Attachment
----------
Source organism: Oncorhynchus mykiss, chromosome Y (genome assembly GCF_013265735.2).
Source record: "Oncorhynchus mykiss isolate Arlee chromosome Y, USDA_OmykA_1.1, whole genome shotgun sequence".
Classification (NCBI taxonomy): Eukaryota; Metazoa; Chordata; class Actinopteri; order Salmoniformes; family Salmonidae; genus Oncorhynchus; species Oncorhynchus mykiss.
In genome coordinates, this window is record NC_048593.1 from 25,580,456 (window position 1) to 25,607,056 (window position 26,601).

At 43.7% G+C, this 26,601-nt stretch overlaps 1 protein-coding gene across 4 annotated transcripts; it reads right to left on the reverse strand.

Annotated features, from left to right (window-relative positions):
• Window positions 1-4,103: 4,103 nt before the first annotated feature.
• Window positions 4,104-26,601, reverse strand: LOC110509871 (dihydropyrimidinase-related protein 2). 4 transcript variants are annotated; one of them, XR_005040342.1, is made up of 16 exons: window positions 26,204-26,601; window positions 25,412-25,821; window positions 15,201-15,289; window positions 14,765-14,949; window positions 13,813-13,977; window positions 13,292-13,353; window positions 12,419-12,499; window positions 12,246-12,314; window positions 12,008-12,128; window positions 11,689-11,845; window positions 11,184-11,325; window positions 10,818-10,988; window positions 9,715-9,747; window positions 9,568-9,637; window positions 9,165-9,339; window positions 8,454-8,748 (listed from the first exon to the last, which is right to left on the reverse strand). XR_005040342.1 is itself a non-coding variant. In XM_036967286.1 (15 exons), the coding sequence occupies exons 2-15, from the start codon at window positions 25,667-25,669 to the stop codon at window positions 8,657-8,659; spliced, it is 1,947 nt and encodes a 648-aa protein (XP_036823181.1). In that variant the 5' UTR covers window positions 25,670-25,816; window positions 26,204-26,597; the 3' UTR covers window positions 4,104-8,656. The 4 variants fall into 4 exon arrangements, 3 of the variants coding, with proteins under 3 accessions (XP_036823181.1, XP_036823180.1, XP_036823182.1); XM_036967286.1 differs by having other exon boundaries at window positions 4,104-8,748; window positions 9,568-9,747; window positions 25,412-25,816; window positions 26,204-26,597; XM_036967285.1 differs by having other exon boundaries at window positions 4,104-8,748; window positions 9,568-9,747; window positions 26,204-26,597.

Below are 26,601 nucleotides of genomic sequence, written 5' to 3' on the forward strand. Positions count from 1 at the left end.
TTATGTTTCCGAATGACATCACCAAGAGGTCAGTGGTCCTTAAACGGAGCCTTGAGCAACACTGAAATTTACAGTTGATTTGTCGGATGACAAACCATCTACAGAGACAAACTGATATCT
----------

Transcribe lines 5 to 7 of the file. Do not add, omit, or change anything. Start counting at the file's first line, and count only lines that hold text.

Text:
At 43.7% G+C, this 26,601-nt stretch overlaps 1 protein-coding gene across 4 annotated transcripts; it reads right to left on the reverse strand.

Annotated features, from left to right (window-relative positions):
• Window positions 1-4,103: 4,103 nt before the first annotated feature.